Capsule Wardrobe (Canva)

    Of course your capsule wardrobe will vary depending on your travel destination and the weather. But you should be able to bring the same number of items for five days as you might for five weeks. It’s all in the planning.

    My Trip

    I’m headed to the English Channel Islands of Guernsey and Jersey, followed by a few days in France. Then I return to the USA via Boston and head immediately to Acadia National Park in Maine for five days of camping. So my capsule wardrobe needs to consist of comfortable and versatile clothes for fall weather that could be in the 70’s or the 40’s, sunshine or rain, as well as both city strolling or rugged hiking.

    Guernsey (Canva)

    Layers on the Plane

    It’s rare you get blankets on the plane anymore so I like to have a coat handy to use as a blanket. This is my airplane outfit in this photo. It consists of layers that should keep me comfortable no matter the temperature of the plane…and you never know what that will be. Also by layering I’m able to wear several items instead of squeezing them into my bag.

    Airplane layers in Capsule Wardrobe colors

    My airplane outfit is a tshirt, long sleeve cotton button up blouse and a cotton long sleeve sweatshirt paired with black leggings and my running shoes. The leggins will be handy for the camping portion of our trip and will likely serve as pajamas while camping too.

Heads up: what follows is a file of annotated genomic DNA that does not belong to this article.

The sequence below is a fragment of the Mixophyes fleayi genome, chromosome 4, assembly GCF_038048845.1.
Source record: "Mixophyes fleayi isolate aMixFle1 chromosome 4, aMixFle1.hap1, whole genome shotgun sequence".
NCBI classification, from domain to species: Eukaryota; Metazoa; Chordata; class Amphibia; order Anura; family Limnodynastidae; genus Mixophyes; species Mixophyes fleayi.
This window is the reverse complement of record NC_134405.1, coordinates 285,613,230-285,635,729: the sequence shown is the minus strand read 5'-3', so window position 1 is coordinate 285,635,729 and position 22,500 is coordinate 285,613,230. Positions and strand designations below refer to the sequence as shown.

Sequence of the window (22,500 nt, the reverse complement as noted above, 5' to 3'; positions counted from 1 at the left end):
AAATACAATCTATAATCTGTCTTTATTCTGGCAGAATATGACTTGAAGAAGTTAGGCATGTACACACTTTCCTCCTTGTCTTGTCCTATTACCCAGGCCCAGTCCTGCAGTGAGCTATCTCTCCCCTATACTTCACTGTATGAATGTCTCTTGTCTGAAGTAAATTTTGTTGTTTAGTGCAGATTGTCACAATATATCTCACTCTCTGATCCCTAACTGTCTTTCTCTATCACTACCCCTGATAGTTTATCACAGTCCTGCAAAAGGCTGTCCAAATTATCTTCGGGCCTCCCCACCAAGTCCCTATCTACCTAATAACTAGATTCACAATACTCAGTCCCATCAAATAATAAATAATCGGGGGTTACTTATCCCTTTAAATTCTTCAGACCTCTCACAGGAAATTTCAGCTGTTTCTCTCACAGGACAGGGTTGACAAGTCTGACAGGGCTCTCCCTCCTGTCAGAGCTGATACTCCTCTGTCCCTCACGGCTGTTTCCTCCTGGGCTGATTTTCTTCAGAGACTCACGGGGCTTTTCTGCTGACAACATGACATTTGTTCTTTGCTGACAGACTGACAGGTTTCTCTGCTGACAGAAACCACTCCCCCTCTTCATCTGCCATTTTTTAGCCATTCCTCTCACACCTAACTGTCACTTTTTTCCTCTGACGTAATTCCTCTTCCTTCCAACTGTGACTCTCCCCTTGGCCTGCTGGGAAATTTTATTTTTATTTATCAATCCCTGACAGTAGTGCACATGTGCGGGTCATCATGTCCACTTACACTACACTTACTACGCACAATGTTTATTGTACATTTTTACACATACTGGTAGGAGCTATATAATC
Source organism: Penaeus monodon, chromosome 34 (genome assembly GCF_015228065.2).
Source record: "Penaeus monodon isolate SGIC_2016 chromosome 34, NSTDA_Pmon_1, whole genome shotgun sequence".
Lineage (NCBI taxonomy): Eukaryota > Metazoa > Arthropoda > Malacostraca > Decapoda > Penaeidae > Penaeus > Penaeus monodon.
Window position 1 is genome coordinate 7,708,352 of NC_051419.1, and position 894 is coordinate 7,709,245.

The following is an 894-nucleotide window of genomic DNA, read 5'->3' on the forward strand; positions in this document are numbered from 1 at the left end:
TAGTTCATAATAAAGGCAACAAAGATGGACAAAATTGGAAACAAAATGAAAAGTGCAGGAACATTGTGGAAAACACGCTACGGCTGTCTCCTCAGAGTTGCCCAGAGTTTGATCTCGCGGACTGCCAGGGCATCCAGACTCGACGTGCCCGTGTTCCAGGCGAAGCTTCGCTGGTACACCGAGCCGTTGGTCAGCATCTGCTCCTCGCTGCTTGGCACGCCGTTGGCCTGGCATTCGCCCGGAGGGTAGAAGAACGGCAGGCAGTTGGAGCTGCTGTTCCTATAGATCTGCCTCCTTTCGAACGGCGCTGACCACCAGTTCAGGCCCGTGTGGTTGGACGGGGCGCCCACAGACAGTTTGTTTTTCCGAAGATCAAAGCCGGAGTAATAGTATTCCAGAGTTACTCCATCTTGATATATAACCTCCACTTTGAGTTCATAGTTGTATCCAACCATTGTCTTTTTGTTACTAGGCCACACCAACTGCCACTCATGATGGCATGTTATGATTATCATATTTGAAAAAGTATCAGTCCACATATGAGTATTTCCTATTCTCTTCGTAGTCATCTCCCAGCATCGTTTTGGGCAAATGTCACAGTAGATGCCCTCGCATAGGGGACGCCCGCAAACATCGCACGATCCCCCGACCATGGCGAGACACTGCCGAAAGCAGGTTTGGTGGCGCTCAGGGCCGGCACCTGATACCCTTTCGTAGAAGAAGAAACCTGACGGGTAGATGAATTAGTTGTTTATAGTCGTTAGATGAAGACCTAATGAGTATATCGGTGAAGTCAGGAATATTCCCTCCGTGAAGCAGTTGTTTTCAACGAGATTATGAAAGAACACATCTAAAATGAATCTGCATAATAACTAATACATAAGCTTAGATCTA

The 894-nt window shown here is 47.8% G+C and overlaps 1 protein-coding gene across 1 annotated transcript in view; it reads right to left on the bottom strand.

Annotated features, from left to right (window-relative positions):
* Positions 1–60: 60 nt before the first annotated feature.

Black and White

    Black and White bottoms with mix and match tops for various weather and activities

    I am packing one pair of black slacks, one pair of white slacks and one pair of black shorts. These staple bottoms will carry me through most days. To mix and match with these three bottoms (and also the leggings) I have another short sleeve tshirt in a bright pink, one yellow tank top, one blue linen lightweight blouse, one blue linen long sleeve blouse, a sweater set (polka dot and black) and a black and white pullover cotton sweater. These all mix and match with the airplane outfit items.

    Dresses

    Just in case dresses, easy to pack and care for and easy to layer too

    If we get fine weather in the Channel Island and France I have packed two cotton dresses. My green TravelSmith dress has been a workhorse in my travel wardrobe for years. And this orange cotton dress I added this year from Talbots. I can layer both of these with the black sweater or checked blouse. I’ve thrown in one scarf.

    Camping

    For Camping and Hiking

    In addition to the leggings and the tshirts already mentioned I have packed my long hiking pants, my hiking shorts, my short sleeve hiking shirt, a long sleeve tshirt and a lightweight quick dry hiking sweatshirt. Camping could be wet, my Gortex jacket with hood will serve for both rain and warmth.

    Shoes

    Just two this time